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The future is not what it used to be: Thoughts on the shape of the next normal

McKinsey 14 Apr 2020 12:00

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Dealing with the coronavirus crisis and its aftermath could be the imperative of our times. Indeed, we have argued that it augurs the “imminent restructuring of the global economic order.” As Ian Davis, one of our previous managing partners, wrote in 2009 in the midst of the global financial crisis:

“For some organizations, near-term survival is the only agenda item. Others are peering through the fog of uncertainty, thinking about how to position themselves once the crisis has passed and things return to normal. The question is, ‘What will normal look like?’ While no one can say how long the crisis will last, what we find on the other side will not look like the normal of recent years.”

It is impossible to know what will happen. But it is possible to consider the lessons of the past, both distant and recent, and on that basis, to think constructively about the future. We believe the following elements will be important in the shaping of the next normal—and that business leaders will need to come to terms with them.

Again, the past can be a prelude. McKinsey research on the 2008 financial crisis found that a small group of companies in each sector outperformed their peers. They did get hurt, with revenues falling about the industry average, but they recovered much faster. By 2009, the earnings of the resilient companies had risen 10 percent, while that of the nonresilients had gone down almost 15 percent. What characterized the resilient companies was preparation before the crisis—they typically had stronger balance sheets—and effective action during it—specifically, their ability to cut operating costs.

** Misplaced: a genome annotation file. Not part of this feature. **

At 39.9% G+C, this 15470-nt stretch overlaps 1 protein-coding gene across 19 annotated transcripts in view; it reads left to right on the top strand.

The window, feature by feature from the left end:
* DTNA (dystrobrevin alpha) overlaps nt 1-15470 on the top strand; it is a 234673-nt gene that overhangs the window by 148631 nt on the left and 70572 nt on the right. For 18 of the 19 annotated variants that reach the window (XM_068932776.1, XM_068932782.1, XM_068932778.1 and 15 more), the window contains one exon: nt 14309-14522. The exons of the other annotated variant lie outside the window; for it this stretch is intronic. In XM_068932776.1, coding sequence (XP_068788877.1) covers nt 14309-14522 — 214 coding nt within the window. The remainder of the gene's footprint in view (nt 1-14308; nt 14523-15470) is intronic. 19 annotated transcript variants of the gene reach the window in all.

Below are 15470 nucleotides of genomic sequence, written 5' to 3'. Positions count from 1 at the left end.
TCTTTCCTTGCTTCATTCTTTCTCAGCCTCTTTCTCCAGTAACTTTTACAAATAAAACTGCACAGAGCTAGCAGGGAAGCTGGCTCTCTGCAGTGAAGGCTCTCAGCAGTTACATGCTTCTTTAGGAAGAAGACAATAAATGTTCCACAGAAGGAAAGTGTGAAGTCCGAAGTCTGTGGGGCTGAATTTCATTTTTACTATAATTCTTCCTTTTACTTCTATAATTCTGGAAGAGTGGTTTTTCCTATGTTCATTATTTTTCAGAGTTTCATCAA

These silver linings are thin compared with the scale of the coronavirus catastrophe. Nurturing a next normal that will be better than what it replaced will be a long-term test of all our institutions, global and local, public and private. It will be critical to reconstruct for the future and not solve for the problems of the past.

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Ian DavisMcKinsey researchUS Department of Health and Human Services
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